Following up on the recent “Wisdom Jesus” show, this two-part episode features the wonderful yogi Phil McLemore offering extended insights in some of the things talked about in that conversation but also taking us deeper into the heart of what Jesus was really teaching and what his life actually means in relation to the notion of Atonement and our lives. In conversation with Latter-day Faith host Dan Wotherspoon, Phil teaches us about the “perennial philosophy” that underlies all spiritual traditions and shows how Jesus’s life and messaging align perfectly with each of its elements. He also takes us through his own spiritual development journey and how the insights he has have come through direct experiences with the Divine.

In the second of the two episodes, they move the conversation into what has often been referred to as the “dark night of the soul.” What does this mean? Does everyone on a spiritual journey experience what is often characterized as the terror of losing one’s identity? Are there more helpful ways of discussing the type of surrender of our “small” selves to the eternal, glorious identities that we are, and to a love that surpasses all understanding?

You won’t want to miss these conversations!

Links:

Philip G. McLemore, “The Yoga of Christ,Sunstone, June 2007

Information/Registration for March 2020 Latter-day Faith retreat

034: Stages of Change/Stages of Faith

In this episode, experienced family therapist, Julie Keanaaina introduces a model known as the Stages of Change that has been found to be very helpful in not only addiction therapy but applied more widely, and then she and Latter-day Faith host Dan Wotherspoon work to compare its categories/levels with those of Stages of Faith author James Fowler’s adult stages of faith and worldview development. It’s an instructive and fascinating conversation that is part teaching, part conversation, part personal storytelling, and all terrific and insightful. 

The Stages of Change have, without calling each by the names discussed in the podcast, been adapted into a wonderful poem by Portia Nelson:


Autobiography in 5 Short Chapters

Chapter I

I walk down the street.

There is a deep hole in the sidewalk.

I fall in.

I am lost … I am helpless.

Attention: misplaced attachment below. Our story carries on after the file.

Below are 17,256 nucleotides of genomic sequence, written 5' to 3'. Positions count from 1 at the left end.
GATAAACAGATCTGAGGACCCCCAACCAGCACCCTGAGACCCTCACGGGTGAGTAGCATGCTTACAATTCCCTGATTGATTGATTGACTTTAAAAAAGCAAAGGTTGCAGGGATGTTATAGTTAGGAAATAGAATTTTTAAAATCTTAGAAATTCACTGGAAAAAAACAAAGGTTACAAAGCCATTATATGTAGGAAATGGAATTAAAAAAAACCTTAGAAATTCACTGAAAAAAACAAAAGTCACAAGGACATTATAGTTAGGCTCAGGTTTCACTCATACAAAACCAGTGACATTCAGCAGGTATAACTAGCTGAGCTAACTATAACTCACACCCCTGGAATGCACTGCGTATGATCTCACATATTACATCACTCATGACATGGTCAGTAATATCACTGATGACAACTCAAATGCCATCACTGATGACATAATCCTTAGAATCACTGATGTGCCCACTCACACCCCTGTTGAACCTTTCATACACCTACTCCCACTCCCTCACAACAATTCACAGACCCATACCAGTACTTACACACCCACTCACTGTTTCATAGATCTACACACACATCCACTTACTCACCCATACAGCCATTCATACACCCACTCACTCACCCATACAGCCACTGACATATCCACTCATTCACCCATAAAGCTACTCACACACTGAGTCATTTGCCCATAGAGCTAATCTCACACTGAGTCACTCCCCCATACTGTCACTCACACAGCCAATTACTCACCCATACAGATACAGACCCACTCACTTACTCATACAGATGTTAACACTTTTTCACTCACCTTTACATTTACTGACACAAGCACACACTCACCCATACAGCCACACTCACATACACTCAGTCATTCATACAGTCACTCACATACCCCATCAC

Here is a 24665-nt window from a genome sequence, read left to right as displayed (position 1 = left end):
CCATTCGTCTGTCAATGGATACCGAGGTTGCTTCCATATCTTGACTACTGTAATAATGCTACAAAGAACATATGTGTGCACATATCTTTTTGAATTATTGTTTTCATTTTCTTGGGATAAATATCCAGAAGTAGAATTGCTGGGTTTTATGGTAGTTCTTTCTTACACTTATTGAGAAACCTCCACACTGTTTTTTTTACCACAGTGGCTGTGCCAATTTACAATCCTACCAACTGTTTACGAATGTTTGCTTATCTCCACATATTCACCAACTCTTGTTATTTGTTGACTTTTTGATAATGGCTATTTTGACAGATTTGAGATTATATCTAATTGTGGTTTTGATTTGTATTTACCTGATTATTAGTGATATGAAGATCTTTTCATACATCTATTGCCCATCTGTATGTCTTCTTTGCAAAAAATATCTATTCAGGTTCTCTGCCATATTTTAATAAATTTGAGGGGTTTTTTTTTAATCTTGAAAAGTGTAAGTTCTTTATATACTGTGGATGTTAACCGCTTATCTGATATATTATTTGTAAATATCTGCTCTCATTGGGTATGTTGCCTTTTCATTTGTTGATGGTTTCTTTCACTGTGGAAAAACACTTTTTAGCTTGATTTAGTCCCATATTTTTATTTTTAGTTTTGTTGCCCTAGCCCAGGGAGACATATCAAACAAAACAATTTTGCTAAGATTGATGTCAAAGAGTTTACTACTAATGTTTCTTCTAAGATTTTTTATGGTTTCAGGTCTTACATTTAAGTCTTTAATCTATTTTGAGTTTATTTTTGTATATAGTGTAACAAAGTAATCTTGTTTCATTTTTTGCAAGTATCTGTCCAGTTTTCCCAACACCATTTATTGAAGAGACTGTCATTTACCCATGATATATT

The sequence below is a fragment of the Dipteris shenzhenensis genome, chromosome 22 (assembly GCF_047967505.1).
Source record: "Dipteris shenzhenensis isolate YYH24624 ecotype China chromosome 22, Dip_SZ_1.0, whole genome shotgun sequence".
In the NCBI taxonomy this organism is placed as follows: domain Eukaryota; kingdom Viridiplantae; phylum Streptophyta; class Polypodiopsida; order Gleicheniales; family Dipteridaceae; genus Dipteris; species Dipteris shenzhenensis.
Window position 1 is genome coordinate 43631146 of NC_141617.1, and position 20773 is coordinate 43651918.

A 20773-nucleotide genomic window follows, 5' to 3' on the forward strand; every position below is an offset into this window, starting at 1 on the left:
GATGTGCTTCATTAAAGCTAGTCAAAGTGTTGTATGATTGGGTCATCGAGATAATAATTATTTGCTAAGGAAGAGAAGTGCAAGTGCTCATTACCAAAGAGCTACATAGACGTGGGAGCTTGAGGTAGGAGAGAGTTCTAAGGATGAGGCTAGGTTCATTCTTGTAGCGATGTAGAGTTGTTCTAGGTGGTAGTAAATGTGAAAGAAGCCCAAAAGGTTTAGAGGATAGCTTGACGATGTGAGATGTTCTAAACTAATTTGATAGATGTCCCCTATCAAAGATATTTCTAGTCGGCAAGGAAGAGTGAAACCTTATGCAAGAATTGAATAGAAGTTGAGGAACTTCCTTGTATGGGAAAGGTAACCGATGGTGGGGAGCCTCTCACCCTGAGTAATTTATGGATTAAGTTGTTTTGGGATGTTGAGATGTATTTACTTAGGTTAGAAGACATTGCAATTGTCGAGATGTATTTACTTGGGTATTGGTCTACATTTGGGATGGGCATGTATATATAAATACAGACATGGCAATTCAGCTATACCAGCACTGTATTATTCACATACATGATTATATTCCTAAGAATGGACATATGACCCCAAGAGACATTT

It isn’t my fault.

It takes me forever to find a way out.

Chapter II

I walk down the same street.

There is a deep hole in the sidewalk.

I pretend I don’t see it.

I fall in again.

I can’t believe I am in the same place.

But it isn’t my fault.

It still takes a long time to get out.

Chapter III

I walk down the same street.

There is a deep hole in the sidewalk.

I see it is there.

I still fall in … it’s a habit.

My eyes are open.

I know where I am.

It is my fault.

I get out immediately.


Chapter IV

I walk down the same street.

There is a deep hole in the sidewalk.

I walk around it.

Chapter V

I walk down another street.


Listen in! You’ll find a lot that will cause you to think with more focus about our lives, issues, changes, and our faith journeys.

Link:

Information and registration for the March 27-29 Retreat (note the date change from what was announced in previous episodes)

033: Dream Like Jesus

Rebekah Simon-Peter is a Christian teacher from a Jewish background who specializes in helping clergy (and anyone who feels “called” by God to do something “kingdom oriented”) to “dream like Jesus.” We are excited to have her on Latter-day Faith where she and host Dan Wotherspoon explore together what a Jesus-like dream looks like. In likely the most inspirational LDF episode to date, they draw from and discuss elements of  Rebekah’s new book, Dream Like Jesus: Deepen Your Faith and Bright the Impossible to Life (Market Square Publishing, 2019), to ask us all if we are dreaming big enough, involving our communities, as well as trying to do our part, like Jesus, in bringing the kingdom of heaven to earth. Rebekah is so remarkably powerful that it is not hard to believe that we can, in partnership with God, do in this world far more than we have ever imagined!